Tears are a sign of strength, Sherri Rosen writes, not weakness.
I raised four boys. The culture told me and them that it wasn’t okay to cry. I said to the boys ” f*ck the culture, it’s okay for you to cry.” How could I have possibly raised four healthy boys into men if they couldn’t cry? What is it about our culture that says “it’s sissy for men to cry or they need to cry privately?” Relationships are hard enough, but to tell men to shutdown, that crying is for sissies, or to be vulnerable is unacceptable does not make for a happy life.
I’ve been with my boys when they had to cry and it was OK. They felt safe enough to do it, it opened their heart up, and they were able to express to me what was going on.
I recently dated this wonderful man in his middle 40′s, and he has three children, one of which is a 13-year-old boy. He told me that one day while his son was playing in a football game he got injured. The father rushed lovingly over to him and whispered in his ear “Don’t cry, don’t cry, wait until you get into the car and then you can cry.”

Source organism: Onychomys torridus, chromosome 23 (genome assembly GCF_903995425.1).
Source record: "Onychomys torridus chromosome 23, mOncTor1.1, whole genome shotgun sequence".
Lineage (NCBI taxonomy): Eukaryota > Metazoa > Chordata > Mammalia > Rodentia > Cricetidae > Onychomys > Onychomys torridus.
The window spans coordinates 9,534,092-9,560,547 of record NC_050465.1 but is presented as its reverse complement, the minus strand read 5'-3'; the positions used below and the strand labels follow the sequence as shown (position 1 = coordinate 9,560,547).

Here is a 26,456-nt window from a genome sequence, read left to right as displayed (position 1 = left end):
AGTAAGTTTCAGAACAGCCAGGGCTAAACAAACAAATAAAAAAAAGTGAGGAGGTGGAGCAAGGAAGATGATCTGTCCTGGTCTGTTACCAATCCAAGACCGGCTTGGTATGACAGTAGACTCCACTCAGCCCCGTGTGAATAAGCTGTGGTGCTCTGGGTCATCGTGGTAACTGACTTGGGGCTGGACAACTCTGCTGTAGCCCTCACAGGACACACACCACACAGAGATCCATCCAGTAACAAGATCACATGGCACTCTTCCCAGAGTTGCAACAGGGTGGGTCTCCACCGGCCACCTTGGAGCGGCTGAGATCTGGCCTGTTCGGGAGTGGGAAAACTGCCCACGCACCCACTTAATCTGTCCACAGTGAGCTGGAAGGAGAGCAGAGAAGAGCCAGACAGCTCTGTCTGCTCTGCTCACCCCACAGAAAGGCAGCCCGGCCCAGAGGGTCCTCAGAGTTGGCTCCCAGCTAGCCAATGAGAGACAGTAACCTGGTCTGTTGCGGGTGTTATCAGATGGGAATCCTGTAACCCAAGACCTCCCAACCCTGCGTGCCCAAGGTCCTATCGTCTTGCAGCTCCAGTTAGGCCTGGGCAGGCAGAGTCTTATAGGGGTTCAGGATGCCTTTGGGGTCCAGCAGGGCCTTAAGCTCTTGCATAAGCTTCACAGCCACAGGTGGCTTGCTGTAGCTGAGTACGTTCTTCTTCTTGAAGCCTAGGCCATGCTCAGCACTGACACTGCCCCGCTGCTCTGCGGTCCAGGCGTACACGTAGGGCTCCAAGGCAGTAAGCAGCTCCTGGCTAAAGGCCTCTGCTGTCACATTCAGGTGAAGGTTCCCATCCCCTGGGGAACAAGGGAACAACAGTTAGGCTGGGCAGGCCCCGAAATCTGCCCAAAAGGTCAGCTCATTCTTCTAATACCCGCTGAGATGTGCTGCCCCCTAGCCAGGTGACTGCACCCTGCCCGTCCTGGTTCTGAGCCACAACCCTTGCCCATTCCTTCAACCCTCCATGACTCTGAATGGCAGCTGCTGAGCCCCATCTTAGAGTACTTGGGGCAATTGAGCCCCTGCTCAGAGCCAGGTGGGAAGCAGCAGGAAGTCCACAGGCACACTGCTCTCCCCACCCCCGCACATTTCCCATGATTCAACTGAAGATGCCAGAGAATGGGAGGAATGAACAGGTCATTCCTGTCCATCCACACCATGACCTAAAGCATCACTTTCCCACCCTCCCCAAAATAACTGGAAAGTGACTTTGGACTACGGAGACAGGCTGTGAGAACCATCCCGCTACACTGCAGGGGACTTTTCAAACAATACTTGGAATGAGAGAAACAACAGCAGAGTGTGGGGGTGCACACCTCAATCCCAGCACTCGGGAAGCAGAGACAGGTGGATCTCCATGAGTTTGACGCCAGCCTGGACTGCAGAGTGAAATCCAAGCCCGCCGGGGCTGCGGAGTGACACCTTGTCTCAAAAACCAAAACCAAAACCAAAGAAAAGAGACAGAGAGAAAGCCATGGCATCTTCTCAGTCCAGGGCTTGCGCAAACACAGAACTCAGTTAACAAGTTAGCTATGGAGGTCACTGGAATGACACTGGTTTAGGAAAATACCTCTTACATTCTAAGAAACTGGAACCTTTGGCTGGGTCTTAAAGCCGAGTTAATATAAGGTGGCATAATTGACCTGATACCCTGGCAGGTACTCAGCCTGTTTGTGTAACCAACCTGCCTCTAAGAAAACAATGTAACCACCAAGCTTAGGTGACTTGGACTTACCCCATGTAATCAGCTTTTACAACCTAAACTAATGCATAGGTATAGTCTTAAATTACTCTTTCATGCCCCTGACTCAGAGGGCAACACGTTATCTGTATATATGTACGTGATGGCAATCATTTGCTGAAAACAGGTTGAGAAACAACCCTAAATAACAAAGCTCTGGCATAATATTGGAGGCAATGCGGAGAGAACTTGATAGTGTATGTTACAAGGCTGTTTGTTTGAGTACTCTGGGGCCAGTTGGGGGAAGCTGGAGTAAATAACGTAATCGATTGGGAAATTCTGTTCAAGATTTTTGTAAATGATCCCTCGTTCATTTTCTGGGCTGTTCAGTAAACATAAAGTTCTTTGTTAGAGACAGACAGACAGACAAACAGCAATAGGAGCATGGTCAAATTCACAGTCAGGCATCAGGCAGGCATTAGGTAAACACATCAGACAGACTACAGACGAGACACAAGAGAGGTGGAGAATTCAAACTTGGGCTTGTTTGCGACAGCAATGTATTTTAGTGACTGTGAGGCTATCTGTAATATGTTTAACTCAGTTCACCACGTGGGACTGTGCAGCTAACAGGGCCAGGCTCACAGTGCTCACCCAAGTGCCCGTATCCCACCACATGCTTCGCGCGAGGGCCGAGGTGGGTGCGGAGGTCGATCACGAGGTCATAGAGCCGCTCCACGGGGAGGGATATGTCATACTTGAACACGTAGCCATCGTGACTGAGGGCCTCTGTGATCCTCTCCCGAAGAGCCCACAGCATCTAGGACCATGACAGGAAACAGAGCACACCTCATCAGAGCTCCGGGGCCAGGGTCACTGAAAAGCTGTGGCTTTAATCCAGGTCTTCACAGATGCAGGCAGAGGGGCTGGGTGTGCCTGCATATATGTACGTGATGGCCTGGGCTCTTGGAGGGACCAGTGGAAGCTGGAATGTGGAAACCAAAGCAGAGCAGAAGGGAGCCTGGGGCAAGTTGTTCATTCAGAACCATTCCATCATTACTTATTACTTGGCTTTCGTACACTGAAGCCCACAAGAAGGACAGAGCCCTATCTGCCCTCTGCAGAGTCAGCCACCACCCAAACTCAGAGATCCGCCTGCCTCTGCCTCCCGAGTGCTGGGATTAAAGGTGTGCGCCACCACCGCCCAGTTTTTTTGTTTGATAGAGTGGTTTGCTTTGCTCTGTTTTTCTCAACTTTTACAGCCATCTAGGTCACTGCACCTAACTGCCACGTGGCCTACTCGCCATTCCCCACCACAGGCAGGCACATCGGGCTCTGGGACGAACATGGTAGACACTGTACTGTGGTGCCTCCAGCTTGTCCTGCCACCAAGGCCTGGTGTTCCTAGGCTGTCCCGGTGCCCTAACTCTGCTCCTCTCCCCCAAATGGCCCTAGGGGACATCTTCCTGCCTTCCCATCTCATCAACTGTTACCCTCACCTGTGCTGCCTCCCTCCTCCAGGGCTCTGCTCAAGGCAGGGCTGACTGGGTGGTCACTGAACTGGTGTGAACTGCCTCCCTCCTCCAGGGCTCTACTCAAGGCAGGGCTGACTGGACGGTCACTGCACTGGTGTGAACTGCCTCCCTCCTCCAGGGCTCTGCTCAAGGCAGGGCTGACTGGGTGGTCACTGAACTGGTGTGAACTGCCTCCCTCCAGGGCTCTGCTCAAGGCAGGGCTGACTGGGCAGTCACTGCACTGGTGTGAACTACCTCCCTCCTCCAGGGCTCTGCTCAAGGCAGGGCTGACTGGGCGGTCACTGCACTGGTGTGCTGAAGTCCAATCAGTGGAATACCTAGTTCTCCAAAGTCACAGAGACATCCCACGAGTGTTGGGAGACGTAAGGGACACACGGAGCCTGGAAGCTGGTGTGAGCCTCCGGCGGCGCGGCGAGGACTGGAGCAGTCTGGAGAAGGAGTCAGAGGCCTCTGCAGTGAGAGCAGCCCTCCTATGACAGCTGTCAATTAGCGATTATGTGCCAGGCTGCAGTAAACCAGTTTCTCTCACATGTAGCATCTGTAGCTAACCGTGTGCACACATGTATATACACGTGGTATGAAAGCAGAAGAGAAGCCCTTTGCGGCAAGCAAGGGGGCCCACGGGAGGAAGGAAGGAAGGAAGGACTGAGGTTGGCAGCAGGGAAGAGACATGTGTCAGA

I cried when he shared the story with me, knowing full well how it would effect his son in a very deep way as he got older. I admitted to him that we were all told by society that the only way you raise strong man is by telling them you don’t cry. And then I told him what a bunch of bullcrap that was and that I encouraged my boys to feel freely to express their emotions. He didn’t think this was helping them develop into strong men.
What does it mean for a man to be strong? Does it mean he cannot cry, he cannot be vulnerable, he has to be invincible and never show someone he trusts his weak or vulnerable side? Does that make him any less of a man? Or does it make him more human, genuine, and honest? I know I’m a strong woman, but I have my weak moments when I fall apart, and I would want to be with a man that allowed me to do so. Some men feel it’s OK for a woman to cry but not a man. When and where did we pickup this double standard?
—Photo Geraint Warlow/Flickr